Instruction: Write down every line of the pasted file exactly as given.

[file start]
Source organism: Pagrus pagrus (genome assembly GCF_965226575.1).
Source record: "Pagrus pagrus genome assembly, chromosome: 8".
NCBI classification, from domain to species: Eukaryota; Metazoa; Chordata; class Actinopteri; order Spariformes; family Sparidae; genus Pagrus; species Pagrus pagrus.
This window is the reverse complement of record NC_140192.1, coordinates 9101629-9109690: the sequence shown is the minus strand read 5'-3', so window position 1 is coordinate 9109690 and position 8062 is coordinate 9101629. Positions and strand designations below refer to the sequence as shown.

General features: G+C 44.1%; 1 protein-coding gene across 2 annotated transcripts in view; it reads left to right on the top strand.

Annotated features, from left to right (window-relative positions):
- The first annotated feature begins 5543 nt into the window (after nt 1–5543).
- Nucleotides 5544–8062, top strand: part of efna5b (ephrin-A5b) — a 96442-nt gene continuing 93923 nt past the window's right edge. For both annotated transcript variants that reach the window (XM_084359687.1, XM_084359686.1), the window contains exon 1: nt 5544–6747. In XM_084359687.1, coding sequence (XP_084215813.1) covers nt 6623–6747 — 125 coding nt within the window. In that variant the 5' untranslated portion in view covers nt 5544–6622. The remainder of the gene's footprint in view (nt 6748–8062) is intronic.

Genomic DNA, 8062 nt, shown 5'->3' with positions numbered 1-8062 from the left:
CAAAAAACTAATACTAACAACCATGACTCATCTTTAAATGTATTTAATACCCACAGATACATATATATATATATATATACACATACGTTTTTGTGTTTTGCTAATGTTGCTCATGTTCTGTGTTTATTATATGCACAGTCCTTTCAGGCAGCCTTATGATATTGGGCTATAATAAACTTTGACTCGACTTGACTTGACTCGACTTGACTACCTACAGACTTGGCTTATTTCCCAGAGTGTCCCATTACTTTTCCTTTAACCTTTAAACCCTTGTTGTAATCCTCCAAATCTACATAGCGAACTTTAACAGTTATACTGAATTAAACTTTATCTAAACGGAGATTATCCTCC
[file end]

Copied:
Source organism: Pagrus pagrus (genome assembly GCF_965226575.1).
Source record: "Pagrus pagrus genome assembly, chromosome: 8".
NCBI classification, from domain to species: Eukaryota; Metazoa; Chordata; class Actinopteri; order Spariformes; family Sparidae; genus Pagrus; species Pagrus pagrus.
This window is the reverse complement of record NC_140192.1, coordinates 9101629-9109690: the sequence shown is the minus strand read 5'-3', so window position 1 is coordinate 9109690 and position 8062 is coordinate 9101629. Positions and strand designations below refer to the sequence as shown.

General features: G+C 44.1%; 1 protein-coding gene across 2 annotated transcripts in view; it reads left to right on the top strand.

Annotated features, from left to right (window-relative positions):
- The first annotated feature begins 5543 nt into the window (after nt 1–5543).
- Nucleotides 5544–8062, top strand: part of efna5b (ephrin-A5b) — a 96442-nt gene continuing 93923 nt past the window's right edge. For both annotated transcript variants that reach the window (XM_084359687.1, XM_084359686.1), the window contains exon 1: nt 5544–6747. In XM_084359687.1, coding sequence (XP_084215813.1) covers nt 6623–6747 — 125 coding nt within the window. In that variant the 5' untranslated portion in view covers nt 5544–6622. The remainder of the gene's footprint in view (nt 6748–8062) is intronic.

Genomic DNA, 8062 nt, shown 5'->3' with positions numbered 1-8062 from the left:
CAAAAAACTAATACTAACAACCATGACTCATCTTTAAATGTATTTAATACCCACAGATACATATATATATATATATATACACATACGTTTTTGTGTTTTGCTAATGTTGCTCATGTTCTGTGTTTATTATATGCACAGTCCTTTCAGGCAGCCTTATGATATTGGGCTATAATAAACTTTGACTCGACTTGACTTGACTCGACTTGACTACCTACAGACTTGGCTTATTTCCCAGAGTGTCCCATTACTTTTCCTTTAACCTTTAAACCCTTGTTGTAATCCTCCAAATCTACATAGCGAACTTTAACAGTTATACTGAATTAAACTTTATCTAAACGGAGATTATCCTCC